UAMS chancellor calls steady decline of COVID cases ‘great news’
Recoveries from COVID-19 continue outpacing new infections in Arkansas, with data from the state Department of Health showing the number of active cases is at the lowest level in more than two months.
Hospitalizations have remained below 300 for the past two weeks. At the University of Arkansas for Medical Sciences, Chancellor Cam Patterson said Wednesday that 16 people were being treated for complications of COVID-19. Fewer staff members having to be isolated because of potential exposures is also helping the situation, he said.
“We only have about a hundred of our employees who are in quarantine. Those are near lows for the past couple of years, so it’s all good news,” Dr. Patterson said in an interview with KUAR News.
The decline has allowed the Little Rock hospital to resume normal operation, he said, but warns that people can’t completely let their guard down.
“We can’t predict the future. We will have to see how this plays out, and I suspect that we’ll continue to have bumps up and down, that’s to be expected,” Patterson said. “It’s not in our rear-view mirror, but right now we’ve got it under control.”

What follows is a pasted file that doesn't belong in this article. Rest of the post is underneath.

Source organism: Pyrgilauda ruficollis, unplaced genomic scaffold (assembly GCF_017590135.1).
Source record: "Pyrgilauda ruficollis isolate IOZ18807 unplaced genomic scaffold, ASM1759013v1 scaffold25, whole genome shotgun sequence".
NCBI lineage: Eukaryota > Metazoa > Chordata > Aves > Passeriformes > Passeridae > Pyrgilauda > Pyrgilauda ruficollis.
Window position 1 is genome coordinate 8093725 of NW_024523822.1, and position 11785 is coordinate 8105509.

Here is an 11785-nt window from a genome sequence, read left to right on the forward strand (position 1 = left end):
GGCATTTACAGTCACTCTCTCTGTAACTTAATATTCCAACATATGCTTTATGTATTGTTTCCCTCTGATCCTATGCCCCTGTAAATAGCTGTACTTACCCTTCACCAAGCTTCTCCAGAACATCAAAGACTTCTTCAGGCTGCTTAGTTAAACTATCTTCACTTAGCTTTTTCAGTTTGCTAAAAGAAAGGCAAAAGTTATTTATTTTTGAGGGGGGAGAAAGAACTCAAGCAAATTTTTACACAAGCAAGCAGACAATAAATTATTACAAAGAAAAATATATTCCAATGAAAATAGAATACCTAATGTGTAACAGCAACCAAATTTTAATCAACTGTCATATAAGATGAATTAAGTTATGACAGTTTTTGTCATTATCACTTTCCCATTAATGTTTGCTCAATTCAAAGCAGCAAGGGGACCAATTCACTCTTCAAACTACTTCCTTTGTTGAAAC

Hospitalizations increased statewide by 10 on Wednesday, with 286 people being treated, according to the Department of Health’s website. That’s 53 fewer than the same date last month.
The department also reported 1,019 new cases. The number of active cases fell by 56 compared to Tuesday, with 9,596 people being impacted by the virus. That’s the lowest number since June 27 and about 1,300 fewer than the same day a week ago.
Patterson said the overall decline is reflective of the ongoing efforts to fight the spread of the virus.
“I think that all the work that we have done in terms of educating our community, vaccinations, better therapies is paying off for us. We’re seeing that at UAMS as well,” he said.
The department reported six additional deaths on Wednesday. The toll since the start of the pandemic in March 2020 is now just 30 short of reaching 12,000 deaths.